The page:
Sunday, December 02, 2018

Two more caves unsealed at Qumran

OPERATION SCROLL: Newly discovered caves may hold more Dead Sea Scrolls. Though no new manuscripts found so far, archaeologists are hopeful after unearthing objects at Qumran used in the storage of ancient scripts (Times of Israel). Okay, all this talk of new scrolls caves at Qumran is getting complicated. I think I have sorted it out, so here goes.

Back in 2017 there were reports of "Qumran Cave 12," in which some blank parchment and jar fragments were found. There was hope that some actual Dead Sea Scrolls fragments might turn up there too. Now they seem to be calling this cave "Cave 53." I take that as a tacit admission that, no, there were no Dead Sea Scrolls in it apart from the blank fragments.

Past posts on "Qumran Cave 12" (Cave 53) are here, here, here, and here.

In January of this year, there was a report of the discovery of a new cave at Qumran, for which no cave number was specified (at least in the report that I saw). Once again, the report expressed hope that more Dead Sea Scroll fragments would be found in it.

Then last month National Geographic published an article on the search for ancient Bible-related manuscripts and the discoveries and fakes that resulted. It opened and closed with a discussion of Cave 53 (with no mention that it was once called "Cave 12"). It disclosed that excavation was still ongoing in Cave 53 and they were still finding pottery.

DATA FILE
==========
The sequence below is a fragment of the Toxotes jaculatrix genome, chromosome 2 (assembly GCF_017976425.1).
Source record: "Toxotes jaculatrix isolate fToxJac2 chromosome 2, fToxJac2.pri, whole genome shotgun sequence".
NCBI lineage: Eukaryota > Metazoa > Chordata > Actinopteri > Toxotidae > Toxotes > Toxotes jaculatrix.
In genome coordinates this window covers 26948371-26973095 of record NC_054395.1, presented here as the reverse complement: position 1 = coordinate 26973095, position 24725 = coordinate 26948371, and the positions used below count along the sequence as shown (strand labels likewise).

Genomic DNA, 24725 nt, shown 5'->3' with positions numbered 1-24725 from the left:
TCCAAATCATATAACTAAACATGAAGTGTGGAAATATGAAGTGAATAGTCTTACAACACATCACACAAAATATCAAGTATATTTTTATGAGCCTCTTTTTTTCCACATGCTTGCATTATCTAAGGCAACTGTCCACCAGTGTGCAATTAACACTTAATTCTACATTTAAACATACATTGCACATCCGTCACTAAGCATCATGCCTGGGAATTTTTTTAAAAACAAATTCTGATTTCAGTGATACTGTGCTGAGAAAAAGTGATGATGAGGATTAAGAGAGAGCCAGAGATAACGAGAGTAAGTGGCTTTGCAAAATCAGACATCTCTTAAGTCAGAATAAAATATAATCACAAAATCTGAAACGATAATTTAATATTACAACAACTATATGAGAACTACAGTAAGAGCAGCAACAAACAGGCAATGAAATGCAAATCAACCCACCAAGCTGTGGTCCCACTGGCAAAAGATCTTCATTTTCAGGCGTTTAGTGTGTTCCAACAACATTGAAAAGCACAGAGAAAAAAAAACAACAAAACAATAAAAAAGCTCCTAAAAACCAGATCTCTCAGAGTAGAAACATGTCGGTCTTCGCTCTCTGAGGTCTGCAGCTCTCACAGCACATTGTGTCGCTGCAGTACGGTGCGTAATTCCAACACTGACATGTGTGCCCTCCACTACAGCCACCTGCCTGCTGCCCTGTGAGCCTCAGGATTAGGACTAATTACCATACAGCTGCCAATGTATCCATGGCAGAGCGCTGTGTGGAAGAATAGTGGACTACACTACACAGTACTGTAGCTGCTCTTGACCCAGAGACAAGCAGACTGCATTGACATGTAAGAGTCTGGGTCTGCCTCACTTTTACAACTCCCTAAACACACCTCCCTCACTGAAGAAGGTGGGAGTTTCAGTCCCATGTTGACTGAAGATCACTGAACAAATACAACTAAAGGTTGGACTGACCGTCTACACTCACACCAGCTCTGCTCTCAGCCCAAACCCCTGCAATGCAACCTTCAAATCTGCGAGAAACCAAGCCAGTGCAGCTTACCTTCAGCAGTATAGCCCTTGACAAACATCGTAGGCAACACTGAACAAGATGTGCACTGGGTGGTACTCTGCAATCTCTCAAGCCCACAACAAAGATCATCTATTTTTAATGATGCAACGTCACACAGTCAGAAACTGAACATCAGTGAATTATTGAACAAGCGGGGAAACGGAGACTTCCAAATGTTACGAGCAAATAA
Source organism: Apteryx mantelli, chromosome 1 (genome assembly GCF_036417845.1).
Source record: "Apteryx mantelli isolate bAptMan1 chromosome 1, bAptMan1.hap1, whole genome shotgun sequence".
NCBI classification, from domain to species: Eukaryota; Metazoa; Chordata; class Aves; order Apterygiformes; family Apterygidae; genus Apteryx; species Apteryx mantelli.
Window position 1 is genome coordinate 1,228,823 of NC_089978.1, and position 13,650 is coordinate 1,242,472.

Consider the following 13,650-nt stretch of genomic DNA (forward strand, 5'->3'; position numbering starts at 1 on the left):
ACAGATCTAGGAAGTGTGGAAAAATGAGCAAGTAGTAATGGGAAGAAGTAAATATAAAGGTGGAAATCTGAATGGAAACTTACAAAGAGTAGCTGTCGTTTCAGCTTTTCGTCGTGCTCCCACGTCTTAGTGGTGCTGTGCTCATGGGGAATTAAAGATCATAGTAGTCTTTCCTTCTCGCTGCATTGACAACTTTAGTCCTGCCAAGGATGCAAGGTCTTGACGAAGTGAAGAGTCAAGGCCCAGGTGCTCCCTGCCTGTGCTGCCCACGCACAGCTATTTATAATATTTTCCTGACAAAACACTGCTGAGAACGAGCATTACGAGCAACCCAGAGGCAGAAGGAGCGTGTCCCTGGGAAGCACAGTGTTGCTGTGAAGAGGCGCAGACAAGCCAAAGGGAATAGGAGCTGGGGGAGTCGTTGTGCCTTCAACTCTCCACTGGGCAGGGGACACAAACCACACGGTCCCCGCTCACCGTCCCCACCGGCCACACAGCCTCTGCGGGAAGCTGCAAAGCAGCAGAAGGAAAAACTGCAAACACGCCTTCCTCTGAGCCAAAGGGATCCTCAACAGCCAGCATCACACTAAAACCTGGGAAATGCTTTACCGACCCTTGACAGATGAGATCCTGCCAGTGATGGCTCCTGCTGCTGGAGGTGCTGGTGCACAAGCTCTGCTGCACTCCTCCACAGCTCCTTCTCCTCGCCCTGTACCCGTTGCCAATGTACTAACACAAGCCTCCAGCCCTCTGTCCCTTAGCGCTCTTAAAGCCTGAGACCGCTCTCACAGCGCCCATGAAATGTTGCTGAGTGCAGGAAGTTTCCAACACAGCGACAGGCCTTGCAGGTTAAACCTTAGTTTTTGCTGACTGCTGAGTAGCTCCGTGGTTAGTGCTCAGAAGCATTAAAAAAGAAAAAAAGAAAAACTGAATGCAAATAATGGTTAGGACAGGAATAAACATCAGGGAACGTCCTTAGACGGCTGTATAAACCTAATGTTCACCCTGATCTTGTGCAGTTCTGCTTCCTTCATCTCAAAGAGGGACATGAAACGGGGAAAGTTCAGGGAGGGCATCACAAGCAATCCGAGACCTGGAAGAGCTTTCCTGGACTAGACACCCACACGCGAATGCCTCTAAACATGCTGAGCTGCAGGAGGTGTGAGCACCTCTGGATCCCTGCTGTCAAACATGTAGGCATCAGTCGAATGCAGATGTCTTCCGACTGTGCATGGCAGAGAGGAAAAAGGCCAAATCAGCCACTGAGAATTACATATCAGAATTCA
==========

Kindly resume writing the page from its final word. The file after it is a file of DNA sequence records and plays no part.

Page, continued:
Now we have this new report, at the first link above, which refers to two new Qumran caves, 53b and 53c, which are currently being excavated. So far the excavation has produced "jars, wrappings, and possible scroll fragments," but no verified inscribed scrolls or scroll fragments. It turns out that the Cave 53 of the National Geographic article is apparently Cave 53b. It is also the undesignated cave in the news in January (above).

What does all this add up to? As far as I can figure out: (1) No inscribed scrolls turned up in Cave 12/53; (2) another cave, in some unexplained way closely connected to Cave 53, turned up in January and is called Cave 53b; (3) Cave 53b was partially looted 40 years ago, but nevertheless some interesting ancient artifacts (but no scrolls) have just been excavated there; (4) a third cave, again closely related in some unclear way to Cave 53 has turned up and is called Cave 53c and there is no report on its contents or whether it is important; and (5) the excavators really hope that if they just keep digging they will find the "mother load," presumably of new scrolls.

I think the above is accurate, but if anyone else has better information, please send me corrections.

In sum, Operation Scroll is still unsealing new caves that we occupied in antiquity, but they haven't found any new scrolls yet.

UPDATE: More here, especially pertaining to point 4 above.

Visit PaleoJudaica daily for the latest news on ancient Judaism and the biblical world.